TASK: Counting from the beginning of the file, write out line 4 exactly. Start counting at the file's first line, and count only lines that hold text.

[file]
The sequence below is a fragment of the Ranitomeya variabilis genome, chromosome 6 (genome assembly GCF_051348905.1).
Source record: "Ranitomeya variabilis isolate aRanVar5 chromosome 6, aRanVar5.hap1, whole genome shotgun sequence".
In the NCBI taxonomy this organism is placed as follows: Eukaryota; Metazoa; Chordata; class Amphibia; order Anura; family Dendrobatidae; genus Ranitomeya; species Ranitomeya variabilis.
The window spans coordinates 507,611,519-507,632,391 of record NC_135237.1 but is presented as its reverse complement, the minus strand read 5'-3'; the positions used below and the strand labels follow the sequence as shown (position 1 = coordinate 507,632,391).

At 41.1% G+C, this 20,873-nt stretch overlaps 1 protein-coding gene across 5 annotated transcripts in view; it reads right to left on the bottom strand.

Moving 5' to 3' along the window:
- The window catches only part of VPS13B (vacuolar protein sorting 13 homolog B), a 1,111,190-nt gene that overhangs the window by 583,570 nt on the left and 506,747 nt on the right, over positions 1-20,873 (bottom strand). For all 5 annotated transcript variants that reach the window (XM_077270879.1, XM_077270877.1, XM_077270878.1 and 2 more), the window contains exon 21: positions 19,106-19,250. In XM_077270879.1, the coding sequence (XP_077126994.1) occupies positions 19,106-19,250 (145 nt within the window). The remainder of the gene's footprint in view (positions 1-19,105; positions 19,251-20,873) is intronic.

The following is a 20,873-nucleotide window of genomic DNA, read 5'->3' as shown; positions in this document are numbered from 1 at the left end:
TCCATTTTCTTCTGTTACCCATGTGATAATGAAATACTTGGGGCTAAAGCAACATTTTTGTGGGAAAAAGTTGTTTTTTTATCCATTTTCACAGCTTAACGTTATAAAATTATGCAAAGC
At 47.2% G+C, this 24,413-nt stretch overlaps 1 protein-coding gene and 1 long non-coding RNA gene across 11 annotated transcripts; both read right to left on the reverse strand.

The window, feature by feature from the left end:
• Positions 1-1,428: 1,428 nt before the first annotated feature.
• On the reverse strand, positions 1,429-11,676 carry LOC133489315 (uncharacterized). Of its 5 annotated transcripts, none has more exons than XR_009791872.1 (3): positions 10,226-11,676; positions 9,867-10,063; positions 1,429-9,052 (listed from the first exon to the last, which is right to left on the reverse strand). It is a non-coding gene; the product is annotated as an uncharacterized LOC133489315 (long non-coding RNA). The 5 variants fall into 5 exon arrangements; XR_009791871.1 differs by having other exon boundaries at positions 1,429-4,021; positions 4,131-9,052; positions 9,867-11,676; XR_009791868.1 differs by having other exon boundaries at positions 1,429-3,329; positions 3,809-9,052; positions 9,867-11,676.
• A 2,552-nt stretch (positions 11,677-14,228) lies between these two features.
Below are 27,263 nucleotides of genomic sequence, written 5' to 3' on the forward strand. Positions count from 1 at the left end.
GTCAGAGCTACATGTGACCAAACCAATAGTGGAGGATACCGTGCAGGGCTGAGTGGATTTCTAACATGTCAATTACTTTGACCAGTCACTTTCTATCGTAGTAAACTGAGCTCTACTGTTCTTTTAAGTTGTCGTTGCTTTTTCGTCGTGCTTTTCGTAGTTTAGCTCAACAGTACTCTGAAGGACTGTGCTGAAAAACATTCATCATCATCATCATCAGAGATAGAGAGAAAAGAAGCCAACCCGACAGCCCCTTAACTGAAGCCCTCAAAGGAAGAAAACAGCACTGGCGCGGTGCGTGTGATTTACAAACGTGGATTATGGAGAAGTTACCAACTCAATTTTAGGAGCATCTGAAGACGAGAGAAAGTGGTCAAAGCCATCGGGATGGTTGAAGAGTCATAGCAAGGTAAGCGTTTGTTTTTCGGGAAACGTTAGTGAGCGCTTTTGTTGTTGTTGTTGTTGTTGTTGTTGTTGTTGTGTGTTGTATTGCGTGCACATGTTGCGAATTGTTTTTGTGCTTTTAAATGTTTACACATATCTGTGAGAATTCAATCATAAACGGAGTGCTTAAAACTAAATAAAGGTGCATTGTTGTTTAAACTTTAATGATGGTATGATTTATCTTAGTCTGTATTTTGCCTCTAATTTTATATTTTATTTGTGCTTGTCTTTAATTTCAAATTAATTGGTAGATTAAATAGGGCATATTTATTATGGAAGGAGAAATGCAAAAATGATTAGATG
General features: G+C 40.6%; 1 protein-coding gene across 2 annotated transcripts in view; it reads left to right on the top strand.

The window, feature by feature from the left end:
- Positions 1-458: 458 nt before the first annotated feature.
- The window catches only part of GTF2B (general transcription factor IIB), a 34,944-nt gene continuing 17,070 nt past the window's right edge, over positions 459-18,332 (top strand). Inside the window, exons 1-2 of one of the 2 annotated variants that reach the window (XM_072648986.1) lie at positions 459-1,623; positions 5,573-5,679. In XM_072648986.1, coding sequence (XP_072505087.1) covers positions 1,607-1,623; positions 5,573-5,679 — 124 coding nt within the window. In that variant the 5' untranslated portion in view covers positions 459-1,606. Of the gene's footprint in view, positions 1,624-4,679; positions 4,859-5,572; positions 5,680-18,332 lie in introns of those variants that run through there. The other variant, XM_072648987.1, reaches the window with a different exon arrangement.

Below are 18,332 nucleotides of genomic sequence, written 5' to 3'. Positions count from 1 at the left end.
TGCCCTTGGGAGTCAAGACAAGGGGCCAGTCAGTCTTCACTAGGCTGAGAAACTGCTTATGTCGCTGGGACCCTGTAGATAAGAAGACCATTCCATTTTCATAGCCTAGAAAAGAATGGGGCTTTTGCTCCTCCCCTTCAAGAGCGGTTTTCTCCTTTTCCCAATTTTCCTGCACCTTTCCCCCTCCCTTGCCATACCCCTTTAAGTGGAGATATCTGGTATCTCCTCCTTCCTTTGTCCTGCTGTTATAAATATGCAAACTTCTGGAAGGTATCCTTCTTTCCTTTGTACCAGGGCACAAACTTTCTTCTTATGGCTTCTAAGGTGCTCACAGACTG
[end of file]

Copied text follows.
The window spans coordinates 507,611,519-507,632,391 of record NC_135237.1 but is presented as its reverse complement, the minus strand read 5'-3'; the positions used below and the strand labels follow the sequence as shown (position 1 = coordinate 507,632,391).